‘Ensuring a room has as much light in it as is possible is key to any home decor being successful,’ says Jo Bailey, Homes & Gardens‘ Deputy Editor (Print) and stylist. ‘This will of course mean daylight, which will make a room feel warmer, larger and more welcoming. You can boost this by rethinking bulky curtain ideas, decluttering and decorating with light colors.
‘But equal attention should be given to artificial light, too: which means ensuring each room has a balanced mix of ambient, accent and task lighting in every single space. Never, if you can help it, rely on a single overhead bulb.’
As you may remember from art class, colour can either absorb or reflect light. Dark shades will absorb light so a dark blue room with a lot of windows will appear dull and dreary compared to a room painted white, light grey or light tan. The lighter colours act like a mirror to bounce light around the room.
Don’t forget about the ceiling. if you paint the ceiling a few shades lighter than the walls, the room will feel larger, taller and brighter.
Use a shinier, satin or semi-gloss paint to further enhance the reflective properties of the surface colour.
If you’re in the market for new upholstered furniture, be sure to select a light colour, especially if it’s a large piece such as a sofa or loveseat. Add brighter or richer colour accent pieces such as pillows, smaller furniture, throws, and artwork to compliment the look while maintaining a bright space.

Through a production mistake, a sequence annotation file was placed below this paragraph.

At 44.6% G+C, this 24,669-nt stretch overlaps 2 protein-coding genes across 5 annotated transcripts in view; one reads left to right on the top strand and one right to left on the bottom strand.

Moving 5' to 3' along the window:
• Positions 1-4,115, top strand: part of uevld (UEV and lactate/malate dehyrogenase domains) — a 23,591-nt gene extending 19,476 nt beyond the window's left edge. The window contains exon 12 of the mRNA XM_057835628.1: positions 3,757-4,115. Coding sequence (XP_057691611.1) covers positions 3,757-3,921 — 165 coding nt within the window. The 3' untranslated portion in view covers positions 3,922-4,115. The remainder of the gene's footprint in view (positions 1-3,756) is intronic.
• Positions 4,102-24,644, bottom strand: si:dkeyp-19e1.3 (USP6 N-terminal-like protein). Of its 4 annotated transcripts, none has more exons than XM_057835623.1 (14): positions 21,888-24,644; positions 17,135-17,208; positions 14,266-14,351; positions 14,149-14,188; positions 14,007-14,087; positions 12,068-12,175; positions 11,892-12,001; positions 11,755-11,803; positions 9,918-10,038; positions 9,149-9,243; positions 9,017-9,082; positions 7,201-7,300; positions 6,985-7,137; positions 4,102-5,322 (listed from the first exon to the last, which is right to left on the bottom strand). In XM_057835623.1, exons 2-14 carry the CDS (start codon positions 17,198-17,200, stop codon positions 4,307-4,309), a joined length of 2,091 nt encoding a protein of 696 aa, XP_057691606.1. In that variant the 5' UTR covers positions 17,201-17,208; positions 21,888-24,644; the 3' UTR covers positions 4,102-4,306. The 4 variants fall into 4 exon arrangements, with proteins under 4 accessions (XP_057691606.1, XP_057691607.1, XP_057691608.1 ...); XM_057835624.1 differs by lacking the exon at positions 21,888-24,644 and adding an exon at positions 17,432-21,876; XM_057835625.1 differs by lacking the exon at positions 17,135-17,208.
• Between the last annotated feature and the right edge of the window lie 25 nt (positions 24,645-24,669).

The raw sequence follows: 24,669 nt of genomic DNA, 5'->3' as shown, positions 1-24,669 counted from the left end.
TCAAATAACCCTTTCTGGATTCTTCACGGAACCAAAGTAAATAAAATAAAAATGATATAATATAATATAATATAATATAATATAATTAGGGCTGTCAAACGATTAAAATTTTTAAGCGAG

Your home’s overhangs or eaves can add a little protection when bad weather strikes but on nice, sunny days, they could be a deterrent to letting that natural light shine through your windows. To boost natural light in every room, either paint the overhangs white around the entire outside perimeter of your home or install a white, maintenance-free aluminum or vinyl. Don’t worry about matching the other trim on your home, the eaves are angled toward the house so it will open the door to a bright interior without compromising curb appeal.
If you’re in the market for new windows or doors, now is the perfect time to expand the openings to increase the amount of natural illumination. Advances in window manufacturing allow for minimal framework so there is more exposed glass. Choose picture, bow or bay windows for the greatest impact. These can combine fixed with operable units to allow plenty of light and ventilation.
Stack transom or radius windows above your old windows for extra illumination with no loss of privacy.
Replacing a solid exterior door with a patio or garden door will transform any room into a “sunroom” while helping blur the lines between indoor and outdoor living space. Add decorative sidelites to flank your front door for another way of lighting your foyer without electricity.
If you’re a fan of the retro movement, you’ll love this style choice. Replace an exterior wall section with glass blocks. A popular option during the Art Deco eras of the 1920s and the 1980s, this contemporary look is making a comeback. New designs offer unique textures and colour shading to match any architectural style. They let light penetrate without compromising privacy, security or energy efficiency. Use them in place of standard basement windows to increase light penetration in the darkest space in your home.
This suggestion may seem basic, but washing your windows and glass doors thoroughly – inside and out – will ensure the maximum sunlight will filter through the glass to shine brightly throughout your living space. Don’t think there’s much dirt on your windows? Just look at the cloth you used to clean it. Now you’re probably wondering how any light came through at all, right?
Heavy, brocade draperies are out and light, airy sheers are in. Remember your grandmother’s old homestead with draperies so dense you couldn’t tell if it was day or night? Window treatments have changed dramatically over the years to follow more simplistic trends.